The growing anti-Europe force in the UK was unsuccessful in gaining much broad support until 2008 when depressed incomes and rising immigration became contributing factors. It is now said that a slim majority are for staying, but that a substantial portion of voters remain undecided. There are also no polls indicating how high the turnout might be. 

In terms of voter sentiment, those who would like to leave the EU tend to feel very strongly about the issue and the majority of them are in the older age bracket, which means they are more likely to vote. However, such a referendum remains vulnerable and heavily influenced by events and by the media, especially in light of recent scandals such as the Panama Papers or reports of mixed messages of uncertainty.

"As no minimum turnout is required and only simple straight majority will be required to provide the result, it was a risky venture for Prime Minister Cameron to call this referendum."

Brexit or Bremain?

Emmott argued, "It is in our strategic interest to stay in. What happens in continental Europe influences us whether we are in or out. If we leave we will no longer have a say. Even Churchill and Thatcher realised that even if they didn't like the EU, it was better to be in."

"Access to the 500 million market is vital" said the speaker. "If the UK were to leave, it is unclear what kind of access would be given. British Eurosceptics are eyeing Norwegian and Swiss-style association agreements, but it is unlikely that a post-Brexit UK would allow free movement of people, making such agreements improbable."

The speaker then continued to describe potential consequences for the UK upon leaving the EU. "British government would be dominated by the renegotiations of the relationship with the EU and with replacing EU law established in Britain."

Emmott warned there could be a fall in pound sterling due to the fear of Britain leaving as well as a risk of rising borrowng costs. "As Scotland wishes to remain in the EU, the SNP could well demand a new independence referendum. This would result not only in a constitutional crisis, but with Cameron's resignation also a domestic political crisis."

In the subsequent question and answer session, Emmott answered questions on EU regulation, the proposal of a "north-south EU divide", Turkey membership, the position of the civil service, and the future of the UK if remaining in the EU. As a result of the British referendum, warned Emmott, pressure in other EU countries regarding their EU membership would grow. Current anti-immigration sentiment evident throughout Europe in addition to the growing popularity of the National Front in France could exacerbate matters and a process of fragmentation could begin. "The scenario of a Trump-Le Penn partnership would be the worst nightmare!"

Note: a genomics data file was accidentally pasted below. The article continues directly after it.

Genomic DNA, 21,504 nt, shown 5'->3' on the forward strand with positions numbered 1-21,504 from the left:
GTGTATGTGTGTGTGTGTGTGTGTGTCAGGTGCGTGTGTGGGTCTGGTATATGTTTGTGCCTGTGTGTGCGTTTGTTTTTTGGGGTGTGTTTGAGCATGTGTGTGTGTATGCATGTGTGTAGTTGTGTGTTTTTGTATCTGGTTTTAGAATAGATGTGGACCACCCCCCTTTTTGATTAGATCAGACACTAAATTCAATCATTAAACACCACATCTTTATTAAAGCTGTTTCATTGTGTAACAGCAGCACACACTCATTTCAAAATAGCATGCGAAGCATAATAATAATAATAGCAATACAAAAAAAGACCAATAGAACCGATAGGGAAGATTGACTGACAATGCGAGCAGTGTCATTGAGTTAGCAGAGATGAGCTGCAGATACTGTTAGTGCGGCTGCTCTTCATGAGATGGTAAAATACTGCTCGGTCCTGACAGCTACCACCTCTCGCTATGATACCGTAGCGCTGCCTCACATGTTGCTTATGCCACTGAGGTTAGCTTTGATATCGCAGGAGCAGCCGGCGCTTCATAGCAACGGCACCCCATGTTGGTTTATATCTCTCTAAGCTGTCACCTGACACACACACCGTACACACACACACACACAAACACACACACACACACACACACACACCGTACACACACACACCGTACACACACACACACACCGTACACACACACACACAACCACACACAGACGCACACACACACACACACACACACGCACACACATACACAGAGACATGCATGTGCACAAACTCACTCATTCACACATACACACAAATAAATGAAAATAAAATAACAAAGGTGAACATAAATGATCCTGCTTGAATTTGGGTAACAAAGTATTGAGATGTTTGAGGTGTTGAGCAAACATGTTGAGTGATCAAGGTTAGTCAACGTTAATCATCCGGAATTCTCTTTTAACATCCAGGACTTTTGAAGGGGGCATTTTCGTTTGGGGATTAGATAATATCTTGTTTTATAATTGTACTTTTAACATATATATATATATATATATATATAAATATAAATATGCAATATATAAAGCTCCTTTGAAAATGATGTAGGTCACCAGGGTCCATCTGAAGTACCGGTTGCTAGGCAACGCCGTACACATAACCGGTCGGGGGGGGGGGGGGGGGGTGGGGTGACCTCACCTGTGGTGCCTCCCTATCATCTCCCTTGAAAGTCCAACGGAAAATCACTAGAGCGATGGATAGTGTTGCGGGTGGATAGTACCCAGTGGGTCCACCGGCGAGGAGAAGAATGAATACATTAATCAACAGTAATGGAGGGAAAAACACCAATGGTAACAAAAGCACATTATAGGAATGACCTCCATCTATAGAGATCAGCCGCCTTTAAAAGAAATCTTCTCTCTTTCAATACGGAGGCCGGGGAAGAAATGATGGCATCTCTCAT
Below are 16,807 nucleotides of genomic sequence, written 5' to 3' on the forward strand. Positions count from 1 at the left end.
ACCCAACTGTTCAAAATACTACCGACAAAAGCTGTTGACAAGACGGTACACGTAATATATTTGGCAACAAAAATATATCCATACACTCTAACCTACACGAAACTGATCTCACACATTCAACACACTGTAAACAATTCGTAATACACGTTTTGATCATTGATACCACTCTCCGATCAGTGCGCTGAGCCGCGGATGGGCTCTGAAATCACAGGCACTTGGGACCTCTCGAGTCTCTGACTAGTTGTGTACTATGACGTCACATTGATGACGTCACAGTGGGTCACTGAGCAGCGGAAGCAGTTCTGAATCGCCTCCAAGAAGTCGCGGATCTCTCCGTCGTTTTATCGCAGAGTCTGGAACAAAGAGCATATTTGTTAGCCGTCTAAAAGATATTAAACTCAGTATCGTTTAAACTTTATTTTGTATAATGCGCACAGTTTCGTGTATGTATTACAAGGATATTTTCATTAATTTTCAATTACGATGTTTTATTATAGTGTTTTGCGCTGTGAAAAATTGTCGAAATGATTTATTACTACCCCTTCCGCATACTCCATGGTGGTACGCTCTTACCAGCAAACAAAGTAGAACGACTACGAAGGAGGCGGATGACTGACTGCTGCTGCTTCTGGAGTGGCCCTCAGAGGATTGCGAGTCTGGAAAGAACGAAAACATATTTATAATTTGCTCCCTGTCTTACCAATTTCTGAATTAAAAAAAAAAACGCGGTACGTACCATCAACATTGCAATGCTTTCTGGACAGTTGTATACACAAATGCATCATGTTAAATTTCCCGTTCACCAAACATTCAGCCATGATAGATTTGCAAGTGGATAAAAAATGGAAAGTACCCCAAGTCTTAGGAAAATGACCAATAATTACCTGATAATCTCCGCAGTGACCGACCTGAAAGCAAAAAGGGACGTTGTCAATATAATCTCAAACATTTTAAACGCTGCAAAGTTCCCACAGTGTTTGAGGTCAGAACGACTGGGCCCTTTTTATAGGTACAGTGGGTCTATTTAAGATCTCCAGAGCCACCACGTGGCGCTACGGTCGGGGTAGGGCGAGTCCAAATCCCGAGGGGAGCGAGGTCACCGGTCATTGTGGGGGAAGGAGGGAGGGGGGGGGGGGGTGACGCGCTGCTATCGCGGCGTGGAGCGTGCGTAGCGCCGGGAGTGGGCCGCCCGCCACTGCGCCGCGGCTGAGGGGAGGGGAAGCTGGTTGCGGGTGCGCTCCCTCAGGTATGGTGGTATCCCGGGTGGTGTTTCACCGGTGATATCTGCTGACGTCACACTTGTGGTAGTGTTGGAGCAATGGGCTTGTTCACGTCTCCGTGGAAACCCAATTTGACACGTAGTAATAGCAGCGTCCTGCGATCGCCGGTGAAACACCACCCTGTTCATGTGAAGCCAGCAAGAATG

In reference to the challenges of EU regulations, Emmott quoted former president Ronald Reagan who once said that the ten most terrifying words one could hear were, "I'm from the government and I'm here to help". Emmott joked, "even more terrifying are the words, 'I am from the EU and here to help you'"!

The speaker emphasised however, that over-regulation is "a disease of our times" and that this was not a reason for the UK to leave. "Quite the contrary - as a member, the UK can still influence and control EU regulations. As President Johnson once said, 'it's better to be inside the tent'".

In response to a questions about a European north-south divide as a potential solution, Emmott stated clearly his belief that "a game of two halves" would be detrimental to the future of Europe and that the European Union is now so interlinked that even if an attempt were made to take countries out of the euro, "it would be a nighmare in practice".

Answering a question in reference to Turkey's ambitions to join the EU, Emmott expressed his belief that this will not happen. "Turkey is nowhere near qualified" and "individual EU countries such as France would stand against such a move with their own referendums." he said. "It is good to involve Turkey, but there are still too many ongoing human rights issues".

Finally, Emmott gave examples of the role the UK could play as an active member of the EU. "If a clear majority of Conservatives wish to stay in the EU, the prime minister would first have to make considerable diplomatic efforts within his own party." 

The speaker then suggested the UK could work more closely in alliance with Germany and France, galvanising and making combined efforts to develop a union plan bringing a stronger sense of hope and positivity to the EU. Emmott expressed his hope that the UK would be less begrudging and instead take more initiative, for instance with a pioneering and collaborative project such as building a European electric grid.

Emmott encouraged the UK to listen to what other European countries are saying and highlighted the influence that external organisations can have in bringing about a positive exchange of views and a strong flow of opinions.